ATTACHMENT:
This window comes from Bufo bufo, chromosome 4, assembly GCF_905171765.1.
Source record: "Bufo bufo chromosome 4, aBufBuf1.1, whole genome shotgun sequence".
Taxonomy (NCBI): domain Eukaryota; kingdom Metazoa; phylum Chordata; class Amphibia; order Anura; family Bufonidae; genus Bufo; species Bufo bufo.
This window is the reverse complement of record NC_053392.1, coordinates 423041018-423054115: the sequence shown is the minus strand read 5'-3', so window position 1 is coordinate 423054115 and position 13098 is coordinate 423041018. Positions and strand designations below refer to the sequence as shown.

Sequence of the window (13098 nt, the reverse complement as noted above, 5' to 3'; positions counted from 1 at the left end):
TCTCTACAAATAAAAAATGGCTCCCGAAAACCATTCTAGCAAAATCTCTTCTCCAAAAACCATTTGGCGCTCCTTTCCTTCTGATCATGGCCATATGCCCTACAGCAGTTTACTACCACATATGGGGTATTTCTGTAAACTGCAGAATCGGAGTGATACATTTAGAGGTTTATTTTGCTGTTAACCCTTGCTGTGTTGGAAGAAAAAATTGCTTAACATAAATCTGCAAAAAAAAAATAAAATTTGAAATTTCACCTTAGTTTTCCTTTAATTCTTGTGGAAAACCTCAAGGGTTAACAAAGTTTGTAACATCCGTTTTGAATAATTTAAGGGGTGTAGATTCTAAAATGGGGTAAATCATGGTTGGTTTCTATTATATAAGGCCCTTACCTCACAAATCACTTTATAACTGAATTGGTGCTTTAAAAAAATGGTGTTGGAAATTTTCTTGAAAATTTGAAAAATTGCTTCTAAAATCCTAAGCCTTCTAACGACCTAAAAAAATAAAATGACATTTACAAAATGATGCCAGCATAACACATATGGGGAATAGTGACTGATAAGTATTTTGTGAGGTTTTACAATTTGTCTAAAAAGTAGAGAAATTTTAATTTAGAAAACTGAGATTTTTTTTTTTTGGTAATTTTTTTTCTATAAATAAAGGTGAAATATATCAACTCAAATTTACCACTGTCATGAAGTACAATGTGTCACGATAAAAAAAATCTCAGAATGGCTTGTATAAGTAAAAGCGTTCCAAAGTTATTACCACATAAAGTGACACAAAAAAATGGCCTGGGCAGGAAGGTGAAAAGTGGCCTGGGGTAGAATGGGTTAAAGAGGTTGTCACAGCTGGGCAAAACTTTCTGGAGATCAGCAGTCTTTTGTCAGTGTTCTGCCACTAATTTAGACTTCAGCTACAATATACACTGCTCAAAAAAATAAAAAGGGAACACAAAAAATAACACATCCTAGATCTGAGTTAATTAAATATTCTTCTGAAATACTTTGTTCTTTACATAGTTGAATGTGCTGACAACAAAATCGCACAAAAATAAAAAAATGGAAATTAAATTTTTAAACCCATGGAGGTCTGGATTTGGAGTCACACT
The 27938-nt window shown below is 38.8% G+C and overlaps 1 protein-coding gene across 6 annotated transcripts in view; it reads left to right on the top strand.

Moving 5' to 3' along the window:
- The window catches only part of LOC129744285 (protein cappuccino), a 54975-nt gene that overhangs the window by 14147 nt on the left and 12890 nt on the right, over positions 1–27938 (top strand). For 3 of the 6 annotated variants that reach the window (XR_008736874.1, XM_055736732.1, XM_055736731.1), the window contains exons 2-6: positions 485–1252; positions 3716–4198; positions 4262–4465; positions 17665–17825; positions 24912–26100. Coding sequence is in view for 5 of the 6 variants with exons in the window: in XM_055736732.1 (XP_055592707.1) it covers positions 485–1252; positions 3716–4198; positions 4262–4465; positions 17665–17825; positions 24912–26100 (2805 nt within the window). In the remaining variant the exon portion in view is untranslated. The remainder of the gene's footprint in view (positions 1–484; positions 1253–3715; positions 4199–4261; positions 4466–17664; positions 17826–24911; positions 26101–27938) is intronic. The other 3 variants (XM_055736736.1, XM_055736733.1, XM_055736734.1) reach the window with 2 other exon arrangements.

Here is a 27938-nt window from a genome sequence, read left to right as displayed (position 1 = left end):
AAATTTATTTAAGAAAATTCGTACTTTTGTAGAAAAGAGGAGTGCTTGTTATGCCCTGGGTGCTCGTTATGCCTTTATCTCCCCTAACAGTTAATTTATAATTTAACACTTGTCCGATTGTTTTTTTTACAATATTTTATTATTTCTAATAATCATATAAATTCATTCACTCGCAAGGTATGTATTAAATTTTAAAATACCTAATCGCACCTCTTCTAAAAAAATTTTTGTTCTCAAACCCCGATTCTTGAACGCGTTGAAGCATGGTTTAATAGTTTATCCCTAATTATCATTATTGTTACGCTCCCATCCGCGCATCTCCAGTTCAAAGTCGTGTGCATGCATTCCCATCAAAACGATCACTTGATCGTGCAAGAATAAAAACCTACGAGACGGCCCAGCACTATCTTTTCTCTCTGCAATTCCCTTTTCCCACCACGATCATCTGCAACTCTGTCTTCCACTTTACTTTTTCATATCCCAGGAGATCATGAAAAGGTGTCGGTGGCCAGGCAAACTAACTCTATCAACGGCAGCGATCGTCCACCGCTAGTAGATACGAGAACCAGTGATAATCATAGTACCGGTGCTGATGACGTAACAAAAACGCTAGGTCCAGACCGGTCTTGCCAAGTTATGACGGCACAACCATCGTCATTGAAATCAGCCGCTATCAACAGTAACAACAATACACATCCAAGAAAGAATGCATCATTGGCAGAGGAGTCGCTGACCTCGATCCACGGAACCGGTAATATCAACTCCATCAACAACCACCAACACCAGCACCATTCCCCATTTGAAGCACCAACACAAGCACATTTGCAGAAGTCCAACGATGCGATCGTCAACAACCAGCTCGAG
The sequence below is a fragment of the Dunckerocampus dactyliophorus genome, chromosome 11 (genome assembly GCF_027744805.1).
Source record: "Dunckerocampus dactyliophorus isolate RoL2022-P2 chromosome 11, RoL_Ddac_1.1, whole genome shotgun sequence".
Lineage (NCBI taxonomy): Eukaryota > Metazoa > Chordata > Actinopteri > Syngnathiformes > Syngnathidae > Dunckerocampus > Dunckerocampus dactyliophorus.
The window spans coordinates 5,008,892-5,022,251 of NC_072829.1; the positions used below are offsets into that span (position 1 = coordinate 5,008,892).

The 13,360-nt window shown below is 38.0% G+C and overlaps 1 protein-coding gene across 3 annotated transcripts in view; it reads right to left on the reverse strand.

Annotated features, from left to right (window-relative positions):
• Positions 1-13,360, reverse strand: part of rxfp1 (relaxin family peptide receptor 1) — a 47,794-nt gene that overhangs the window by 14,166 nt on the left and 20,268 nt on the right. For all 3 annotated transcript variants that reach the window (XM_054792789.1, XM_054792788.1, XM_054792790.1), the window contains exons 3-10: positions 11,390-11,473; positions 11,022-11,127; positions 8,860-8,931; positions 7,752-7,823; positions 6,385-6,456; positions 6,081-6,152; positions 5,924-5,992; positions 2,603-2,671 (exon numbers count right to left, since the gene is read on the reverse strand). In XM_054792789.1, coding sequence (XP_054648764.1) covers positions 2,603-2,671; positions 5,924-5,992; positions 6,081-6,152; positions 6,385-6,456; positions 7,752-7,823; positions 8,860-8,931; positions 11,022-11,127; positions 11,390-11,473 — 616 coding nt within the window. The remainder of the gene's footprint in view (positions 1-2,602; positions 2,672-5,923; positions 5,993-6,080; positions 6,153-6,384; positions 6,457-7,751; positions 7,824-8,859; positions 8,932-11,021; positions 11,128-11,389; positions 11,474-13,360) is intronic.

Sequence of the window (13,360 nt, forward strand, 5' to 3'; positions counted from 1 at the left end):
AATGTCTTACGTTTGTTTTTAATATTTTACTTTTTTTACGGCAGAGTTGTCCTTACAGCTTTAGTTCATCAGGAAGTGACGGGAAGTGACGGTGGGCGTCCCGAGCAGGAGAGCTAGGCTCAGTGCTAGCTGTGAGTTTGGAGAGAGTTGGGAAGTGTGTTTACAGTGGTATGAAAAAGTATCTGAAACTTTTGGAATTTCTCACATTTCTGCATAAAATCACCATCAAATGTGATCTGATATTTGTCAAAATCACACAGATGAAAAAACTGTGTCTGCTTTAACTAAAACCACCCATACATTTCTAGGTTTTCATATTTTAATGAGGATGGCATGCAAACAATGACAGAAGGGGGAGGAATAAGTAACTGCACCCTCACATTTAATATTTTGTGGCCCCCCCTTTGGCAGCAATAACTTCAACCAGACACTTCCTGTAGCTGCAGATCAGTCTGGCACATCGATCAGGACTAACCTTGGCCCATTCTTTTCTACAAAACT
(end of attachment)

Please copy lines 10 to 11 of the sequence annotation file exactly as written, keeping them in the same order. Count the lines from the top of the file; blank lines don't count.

Here is a 27938-nt window from a genome sequence, read left to right as displayed (position 1 = left end):
AAATTTATTTAAGAAAATTCGTACTTTTGTAGAAAAGAGGAGTGCTTGTTATGCCCTGGGTGCTCGTTATGCCTTTATCTCCCCTAACAGTTAATTTATAATTTAACACTTGTCCGATTGTTTTTTTTACAATATTTTATTATTTCTAATAATCATATAAATTCATTCACTCGCAAGGTATGTATTAAATTTTAAAATACCTAATCGCACCTCTTCTAAAAAAATTTTTGTTCTCAAACCCCGATTCTTGAACGCGTTGAAGCATGGTTTAATAGTTTATCCCTAATTATCATTATTGTTACGCTCCCATCCGCGCATCTCCAGTTCAAAGTCGTGTGCATGCATTCCCATCAAAACGATCACTTGATCGTGCAAGAATAAAAACCTACGAGACGGCCCAGCACTATCTTTTCTCTCTGCAATTCCCTTTTCCCACCACGATCATCTGCAACTCTGTCTTCCACTTTACTTTTTCATATCCCAGGAGATCATGAAAAGGTGTCGGTGGCCAGGCAAACTAACTCTATCAACGGCAGCGATCGTCCACCGCTAGTAGATACGAGAACCAGTGATAATCATAGTACCGGTGCTGATGACGTAACAAAAACGCTAGGTCCAGACCGGTCTTGCCAAGTTATGACGGCACAACCATCGTCATTGAAATCAGCCGCTATCAACAGTAACAACAATACACATCCAAGAAAGAATGCATCATTGGCAGAGGAGTCGCTGACCTCGATCCACGGAACCGGTAATATCAACTCCATCAACAACCACCAACACCAGCACCATTCCCCATTTGAAGCACCAACACAAGCACATTTGCAGAAGTCCAACGATGCGATCGTCAACAACCAGCTCGAG